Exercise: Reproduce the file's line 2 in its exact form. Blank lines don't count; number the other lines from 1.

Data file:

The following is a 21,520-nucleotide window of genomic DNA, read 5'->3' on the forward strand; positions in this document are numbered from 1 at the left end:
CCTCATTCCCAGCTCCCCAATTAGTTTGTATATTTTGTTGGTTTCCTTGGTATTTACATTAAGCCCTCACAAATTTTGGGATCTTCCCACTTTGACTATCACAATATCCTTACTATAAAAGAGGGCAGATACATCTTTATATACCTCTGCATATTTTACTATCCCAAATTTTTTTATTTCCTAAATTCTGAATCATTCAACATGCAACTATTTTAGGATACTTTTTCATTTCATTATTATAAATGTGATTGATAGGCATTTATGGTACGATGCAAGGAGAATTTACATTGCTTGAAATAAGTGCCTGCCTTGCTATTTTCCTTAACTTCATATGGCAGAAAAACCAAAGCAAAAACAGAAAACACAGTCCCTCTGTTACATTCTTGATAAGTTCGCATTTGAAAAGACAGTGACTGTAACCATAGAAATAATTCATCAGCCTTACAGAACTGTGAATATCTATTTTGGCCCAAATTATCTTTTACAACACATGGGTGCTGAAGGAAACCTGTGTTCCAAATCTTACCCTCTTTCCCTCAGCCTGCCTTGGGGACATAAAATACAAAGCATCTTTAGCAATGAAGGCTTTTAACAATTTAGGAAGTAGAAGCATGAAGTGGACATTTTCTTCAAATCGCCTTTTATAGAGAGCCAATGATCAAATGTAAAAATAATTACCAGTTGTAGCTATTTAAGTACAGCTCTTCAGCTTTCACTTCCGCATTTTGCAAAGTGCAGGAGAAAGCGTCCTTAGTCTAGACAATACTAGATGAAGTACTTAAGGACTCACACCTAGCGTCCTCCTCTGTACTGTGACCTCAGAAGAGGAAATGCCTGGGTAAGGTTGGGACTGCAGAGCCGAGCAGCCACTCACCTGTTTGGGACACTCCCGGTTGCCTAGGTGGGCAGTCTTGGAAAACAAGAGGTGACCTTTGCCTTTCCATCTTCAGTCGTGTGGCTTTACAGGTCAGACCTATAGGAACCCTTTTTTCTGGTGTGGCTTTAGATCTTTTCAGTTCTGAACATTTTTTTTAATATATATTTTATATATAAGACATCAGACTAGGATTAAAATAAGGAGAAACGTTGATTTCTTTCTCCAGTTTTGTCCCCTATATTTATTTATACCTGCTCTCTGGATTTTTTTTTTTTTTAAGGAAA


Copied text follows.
CCTCATTCCCAGCTCCCCAATTAGTTTGTATATTTTGTTGGTTTCCTTGGTATTTACATTAAGCCCTCACAAATTTTGGGATCTTCCCACTTTGACTATCACAATATCCTTACTATAAAAGAGGGCAGATACATCTTTATATACCTCTGCATATTTTACTATCCCAAATTTTTTTATTTCCTAAATTCTGAATCATTCAACATGCAACTATTTTAGGATACTTTTTCATTTCATTATTATAAATGTGATTGATAGGCATTTATGGTACGATGCAAGGAGAATTTACATTGCTTGAAATAAGTGCCTGCCTTGCTATTTTCCTTAACTTCATATGGCAGAAAAACCAAAGCAAAAACAGAAAACACAGTCCCTCTGTTACATTCTTGATAAGTTCGCATTTGAAAAGACAGTGACTGTAACCATAGAAATAATTCATCAGCCTTACAGAACTGTGAATATCTATTTTGGCCCAAATTATCTTTTACAACACATGGGTGCTGAAGGAAACCTGTGTTCCAAATCTTACCCTCTTTCCCTCAGCCTGCCTTGGGGACATAAAATACAAAGCATCTTTAGCAATGAAGGCTTTTAACAATTTAGGAAGTAGAAGCATGAAGTGGACATTTTCTTCAAATCGCCTTTTATAGAGAGCCAATGATCAAATGTAAAAATAATTACCAGTTGTAGCTATTTAAGTACAGCTCTTCAGCTTTCACTTCCGCATTTTGCAAAGTGCAGGAGAAAGCGTCCTTAGTCTAGACAATACTAGATGAAGTACTTAAGGACTCACACCTAGCGTCCTCCTCTGTACTGTGACCTCAGAAGAGGAAATGCCTGGGTAAGGTTGGGACTGCAGAGCCGAGCAGCCACTCACCTGTTTGGGACACTCCCGGTTGCCTAGGTGGGCAGTCTTGGAAAACAAGAGGTGACCTTTGCCTTTCCATCTTCAGTCGTGTGGCTTTACAGGTCAGACCTATAGGAACCCTTTTTTCTGGTGTGGCTTTAGATCTTTTCAGTTCTGAACATTTTTTTTAATATATATTTTATATATAAGACATCAGACTAGGATTAAAATAAGGAGAAACGTTGATTTCTTTCTCCAGTTTTGTCCCCTATATTTATTTATACCTGCTCTCTGGATTTTTTTTTTTTTTAAGGAAA